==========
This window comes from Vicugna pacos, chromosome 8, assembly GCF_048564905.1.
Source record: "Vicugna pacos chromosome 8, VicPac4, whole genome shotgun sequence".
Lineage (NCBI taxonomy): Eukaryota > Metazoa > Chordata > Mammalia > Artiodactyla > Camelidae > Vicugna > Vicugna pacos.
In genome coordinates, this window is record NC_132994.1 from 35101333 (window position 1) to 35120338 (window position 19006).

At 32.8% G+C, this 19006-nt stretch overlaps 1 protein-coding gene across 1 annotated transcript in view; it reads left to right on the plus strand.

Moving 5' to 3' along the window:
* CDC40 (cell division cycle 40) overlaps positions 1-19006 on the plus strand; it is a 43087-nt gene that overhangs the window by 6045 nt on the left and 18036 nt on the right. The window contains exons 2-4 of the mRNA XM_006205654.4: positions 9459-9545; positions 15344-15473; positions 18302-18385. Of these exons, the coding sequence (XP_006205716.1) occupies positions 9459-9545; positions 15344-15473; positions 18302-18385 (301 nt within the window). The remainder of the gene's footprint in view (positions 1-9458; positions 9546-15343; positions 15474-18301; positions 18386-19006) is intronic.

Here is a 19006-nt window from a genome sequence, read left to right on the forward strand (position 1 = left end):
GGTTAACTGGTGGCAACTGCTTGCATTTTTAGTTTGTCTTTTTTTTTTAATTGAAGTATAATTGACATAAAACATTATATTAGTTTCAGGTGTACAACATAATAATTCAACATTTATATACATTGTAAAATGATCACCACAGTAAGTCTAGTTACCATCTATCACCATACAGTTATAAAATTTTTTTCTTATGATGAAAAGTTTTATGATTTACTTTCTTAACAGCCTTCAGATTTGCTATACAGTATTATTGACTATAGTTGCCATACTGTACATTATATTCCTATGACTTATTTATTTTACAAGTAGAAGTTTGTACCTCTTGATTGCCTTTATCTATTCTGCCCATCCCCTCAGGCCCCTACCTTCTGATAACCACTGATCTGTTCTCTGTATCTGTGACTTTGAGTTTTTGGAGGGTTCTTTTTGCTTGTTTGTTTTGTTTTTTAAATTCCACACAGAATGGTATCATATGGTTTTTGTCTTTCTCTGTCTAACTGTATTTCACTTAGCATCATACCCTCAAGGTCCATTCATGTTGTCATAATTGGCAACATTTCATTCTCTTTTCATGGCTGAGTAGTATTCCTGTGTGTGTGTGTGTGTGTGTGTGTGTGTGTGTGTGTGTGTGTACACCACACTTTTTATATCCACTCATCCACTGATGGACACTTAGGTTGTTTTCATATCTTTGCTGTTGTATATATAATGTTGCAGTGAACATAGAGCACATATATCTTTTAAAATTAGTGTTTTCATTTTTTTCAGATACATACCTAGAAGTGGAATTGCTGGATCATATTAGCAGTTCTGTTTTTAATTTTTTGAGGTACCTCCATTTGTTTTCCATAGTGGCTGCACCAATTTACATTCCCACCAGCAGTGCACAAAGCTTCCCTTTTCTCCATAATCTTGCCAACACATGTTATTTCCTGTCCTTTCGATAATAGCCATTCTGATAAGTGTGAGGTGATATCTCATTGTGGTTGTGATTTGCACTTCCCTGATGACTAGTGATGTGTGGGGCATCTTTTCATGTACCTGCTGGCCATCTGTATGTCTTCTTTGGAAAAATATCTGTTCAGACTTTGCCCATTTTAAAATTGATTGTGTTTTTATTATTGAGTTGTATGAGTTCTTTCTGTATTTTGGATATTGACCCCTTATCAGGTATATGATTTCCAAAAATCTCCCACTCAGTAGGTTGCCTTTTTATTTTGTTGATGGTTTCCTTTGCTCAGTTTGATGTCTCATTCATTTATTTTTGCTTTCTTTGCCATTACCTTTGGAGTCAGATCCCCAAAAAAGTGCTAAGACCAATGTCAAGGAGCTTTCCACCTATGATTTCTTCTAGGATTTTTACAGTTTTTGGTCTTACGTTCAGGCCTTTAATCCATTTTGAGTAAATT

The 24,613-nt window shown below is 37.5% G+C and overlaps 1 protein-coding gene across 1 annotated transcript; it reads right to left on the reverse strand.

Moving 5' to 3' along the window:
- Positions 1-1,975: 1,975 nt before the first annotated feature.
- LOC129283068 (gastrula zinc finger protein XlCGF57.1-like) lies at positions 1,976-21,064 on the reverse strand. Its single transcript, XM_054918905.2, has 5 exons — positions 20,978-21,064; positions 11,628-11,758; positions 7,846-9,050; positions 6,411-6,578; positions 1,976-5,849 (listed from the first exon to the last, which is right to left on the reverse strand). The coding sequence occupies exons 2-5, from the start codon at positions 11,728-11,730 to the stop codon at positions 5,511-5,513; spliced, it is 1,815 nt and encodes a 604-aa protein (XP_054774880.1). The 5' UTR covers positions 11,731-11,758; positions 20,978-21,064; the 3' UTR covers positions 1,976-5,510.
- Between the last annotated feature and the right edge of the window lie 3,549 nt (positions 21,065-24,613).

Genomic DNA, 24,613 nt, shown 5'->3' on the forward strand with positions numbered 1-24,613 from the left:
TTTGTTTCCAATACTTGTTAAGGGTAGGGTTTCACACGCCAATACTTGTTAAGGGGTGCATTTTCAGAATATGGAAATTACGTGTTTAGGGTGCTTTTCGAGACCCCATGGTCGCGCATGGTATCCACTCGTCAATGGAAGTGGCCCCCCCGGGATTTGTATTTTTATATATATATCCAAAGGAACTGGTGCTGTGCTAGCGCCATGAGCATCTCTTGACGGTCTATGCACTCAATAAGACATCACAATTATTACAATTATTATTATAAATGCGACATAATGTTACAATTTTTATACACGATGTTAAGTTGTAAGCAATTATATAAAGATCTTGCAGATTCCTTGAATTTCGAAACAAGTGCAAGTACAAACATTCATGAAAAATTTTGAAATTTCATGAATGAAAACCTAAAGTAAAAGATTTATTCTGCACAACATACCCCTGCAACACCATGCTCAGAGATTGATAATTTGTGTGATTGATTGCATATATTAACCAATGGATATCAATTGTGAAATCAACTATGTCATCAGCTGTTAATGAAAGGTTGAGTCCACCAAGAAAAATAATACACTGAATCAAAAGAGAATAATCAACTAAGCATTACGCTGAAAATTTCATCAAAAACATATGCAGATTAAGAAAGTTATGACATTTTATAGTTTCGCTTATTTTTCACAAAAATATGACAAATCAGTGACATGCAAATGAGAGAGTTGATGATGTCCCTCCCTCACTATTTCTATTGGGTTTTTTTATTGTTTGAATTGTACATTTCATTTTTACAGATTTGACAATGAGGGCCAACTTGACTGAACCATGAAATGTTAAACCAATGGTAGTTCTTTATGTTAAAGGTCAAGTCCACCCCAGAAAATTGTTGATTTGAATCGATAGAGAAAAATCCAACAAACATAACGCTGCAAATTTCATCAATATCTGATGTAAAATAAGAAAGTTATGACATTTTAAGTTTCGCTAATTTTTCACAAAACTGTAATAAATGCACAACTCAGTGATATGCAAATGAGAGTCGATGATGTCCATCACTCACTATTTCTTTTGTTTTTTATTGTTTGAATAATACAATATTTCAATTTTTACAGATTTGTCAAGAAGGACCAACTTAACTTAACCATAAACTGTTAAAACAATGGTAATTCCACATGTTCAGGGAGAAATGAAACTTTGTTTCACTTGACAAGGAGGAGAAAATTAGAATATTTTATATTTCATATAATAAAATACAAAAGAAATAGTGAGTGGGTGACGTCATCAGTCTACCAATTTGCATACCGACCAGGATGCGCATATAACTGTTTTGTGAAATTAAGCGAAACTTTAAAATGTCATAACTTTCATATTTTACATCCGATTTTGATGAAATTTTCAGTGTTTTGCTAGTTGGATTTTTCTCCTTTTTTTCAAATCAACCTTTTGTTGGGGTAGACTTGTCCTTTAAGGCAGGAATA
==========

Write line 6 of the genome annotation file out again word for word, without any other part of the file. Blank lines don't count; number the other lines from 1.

Moving 5' to 3' along the window: